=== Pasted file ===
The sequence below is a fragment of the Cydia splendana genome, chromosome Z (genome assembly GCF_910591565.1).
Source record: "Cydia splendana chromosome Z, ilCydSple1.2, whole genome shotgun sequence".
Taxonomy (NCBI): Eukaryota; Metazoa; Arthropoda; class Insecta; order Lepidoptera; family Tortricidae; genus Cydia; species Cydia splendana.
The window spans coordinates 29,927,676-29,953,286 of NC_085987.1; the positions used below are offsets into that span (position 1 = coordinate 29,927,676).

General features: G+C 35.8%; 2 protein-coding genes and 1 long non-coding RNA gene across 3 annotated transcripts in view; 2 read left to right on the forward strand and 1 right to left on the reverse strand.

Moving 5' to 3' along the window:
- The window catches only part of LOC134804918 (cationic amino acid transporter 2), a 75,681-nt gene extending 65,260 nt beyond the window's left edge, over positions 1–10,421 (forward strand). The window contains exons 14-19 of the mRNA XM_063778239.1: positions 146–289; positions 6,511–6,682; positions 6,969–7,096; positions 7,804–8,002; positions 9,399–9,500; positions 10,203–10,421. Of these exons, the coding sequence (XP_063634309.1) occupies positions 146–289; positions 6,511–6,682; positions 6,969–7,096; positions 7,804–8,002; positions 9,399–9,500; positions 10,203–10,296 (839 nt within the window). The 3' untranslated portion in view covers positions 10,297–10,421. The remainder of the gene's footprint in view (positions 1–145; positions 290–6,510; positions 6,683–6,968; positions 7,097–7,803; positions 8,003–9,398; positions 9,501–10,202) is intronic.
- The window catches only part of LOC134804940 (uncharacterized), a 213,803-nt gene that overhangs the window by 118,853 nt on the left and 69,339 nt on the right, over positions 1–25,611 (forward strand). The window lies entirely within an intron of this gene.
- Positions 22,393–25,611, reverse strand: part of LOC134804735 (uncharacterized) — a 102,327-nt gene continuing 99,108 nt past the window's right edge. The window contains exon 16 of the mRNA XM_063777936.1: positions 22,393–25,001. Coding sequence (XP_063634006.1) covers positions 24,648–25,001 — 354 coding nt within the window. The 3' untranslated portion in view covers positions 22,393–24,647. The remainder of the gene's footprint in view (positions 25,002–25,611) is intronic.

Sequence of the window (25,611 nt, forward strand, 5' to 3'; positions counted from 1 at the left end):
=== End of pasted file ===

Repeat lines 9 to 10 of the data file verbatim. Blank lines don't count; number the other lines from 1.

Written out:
- Positions 22,393–25,611, reverse strand: part of LOC134804735 (uncharacterized) — a 102,327-nt gene continuing 99,108 nt past the window's right edge. The window contains exon 16 of the mRNA XM_063777936.1: positions 22,393–25,001. Coding sequence (XP_063634006.1) covers positions 24,648–25,001 — 354 coding nt within the window. The 3' untranslated portion in view covers positions 22,393–24,647. The remainder of the gene's footprint in view (positions 25,002–25,611) is intronic.

Sequence of the window (25,611 nt, forward strand, 5' to 3'; positions counted from 1 at the left end):